When Bethany Village added its West Campus in 2004, a long covered porch flanking the main entrance was a key feature. Though people would stop to chat while entering or exiting the building for a few moments, it was just a social hub waiting to happen until Leroy Erickson discovered it one afternoon.
Leroy and his wife, Marianne, were the very first residents of Bethany Village West – and had watched the retirement community expand over the years as they took afternoon walks from their nearby townhome. Several years after coming to Bethany, Marianne began exhibiting signs of dementia, and as the condition progressed, she moved to The Oaks Skilled Nursing. After the move, a daily walk around the Bethany became part of their routine.
As Leroy and Marianne sat on the front porch one afternoon, a friend who served on the Residents Council with Leroy saw them and sat down to chat. Within 15 minutes, two more friends had joined them and an idea was born.
“We started talking about the Great American porch, and how this could be a great gathering place,” Leroy says. As chair of the Wellness Committee, Leroy saw the potential for a regular social event, “but we needed more comfortable chairs,” he laughs. Within a week, he had raised enough to buy rockers, a glider and some tables.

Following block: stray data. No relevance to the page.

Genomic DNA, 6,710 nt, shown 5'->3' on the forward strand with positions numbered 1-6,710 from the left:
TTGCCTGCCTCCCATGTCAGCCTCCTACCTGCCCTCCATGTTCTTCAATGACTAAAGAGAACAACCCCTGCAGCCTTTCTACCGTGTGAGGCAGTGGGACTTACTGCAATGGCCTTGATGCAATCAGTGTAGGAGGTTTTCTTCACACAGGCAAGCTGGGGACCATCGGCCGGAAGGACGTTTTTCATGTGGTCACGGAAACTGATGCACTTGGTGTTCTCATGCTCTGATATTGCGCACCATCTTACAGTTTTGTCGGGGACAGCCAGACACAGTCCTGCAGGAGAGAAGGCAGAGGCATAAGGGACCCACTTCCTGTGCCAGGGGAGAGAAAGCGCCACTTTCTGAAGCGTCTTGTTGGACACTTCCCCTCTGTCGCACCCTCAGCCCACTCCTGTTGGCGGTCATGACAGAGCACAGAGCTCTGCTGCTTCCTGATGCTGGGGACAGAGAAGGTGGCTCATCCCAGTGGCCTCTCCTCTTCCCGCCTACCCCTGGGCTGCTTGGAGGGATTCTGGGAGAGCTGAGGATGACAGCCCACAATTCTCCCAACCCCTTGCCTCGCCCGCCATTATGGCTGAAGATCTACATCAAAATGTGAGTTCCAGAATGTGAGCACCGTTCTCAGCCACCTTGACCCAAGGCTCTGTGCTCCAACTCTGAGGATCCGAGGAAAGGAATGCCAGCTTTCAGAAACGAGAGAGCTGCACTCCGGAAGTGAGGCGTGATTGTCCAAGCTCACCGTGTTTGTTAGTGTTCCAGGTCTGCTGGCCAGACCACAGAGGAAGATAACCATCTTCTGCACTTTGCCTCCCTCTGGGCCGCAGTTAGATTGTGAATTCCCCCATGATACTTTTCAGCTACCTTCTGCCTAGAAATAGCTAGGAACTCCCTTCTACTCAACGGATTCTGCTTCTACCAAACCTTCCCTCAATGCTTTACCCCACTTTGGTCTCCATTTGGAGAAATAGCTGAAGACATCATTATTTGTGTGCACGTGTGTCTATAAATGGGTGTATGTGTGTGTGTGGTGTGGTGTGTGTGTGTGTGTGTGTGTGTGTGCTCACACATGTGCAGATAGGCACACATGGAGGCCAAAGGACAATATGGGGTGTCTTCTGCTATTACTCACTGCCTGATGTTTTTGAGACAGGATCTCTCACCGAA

Now, between 50 and 60 Bethany Village residents meet two to three weeks out of the month during the summer and early fall for wine or iced tea and hors d’oeuvres for two hours before dinner. “People might stop for 15 minutes or stay the whole time,” he says.
Not content with starting a warm-weather tradition, Leroy also recently donated funds to build a bright and cheerful sunroom on the West Campus just outside of the Collegiate Café. He dedicated it to his wife, who passed away. Residents sometimes grab a meal in the Café and head to the sunroom, and during the winter months, Flakey Day events are held several mornings a month – offering coffee and hot chocolate and another casual social hour.
“There is a regular group of people who use the sunroom almost every afternoon,” he says. “It’s become a great place for people to gather and visit.”
Now 86, Leroy says he’d be “bored stiff if I still lived in my townhouse and had lost my wife. Living here I can ‘snoopervise’ all kinds of things,” he jokes. “There are so many ways to be involved and active here. I have a group of guys I meet for ping pong two evenings a week, and I’ve been playing water volleyball since we moved to Bethany. It’s just a great place to be.”
With residents like Leroy, it’s easy to see why.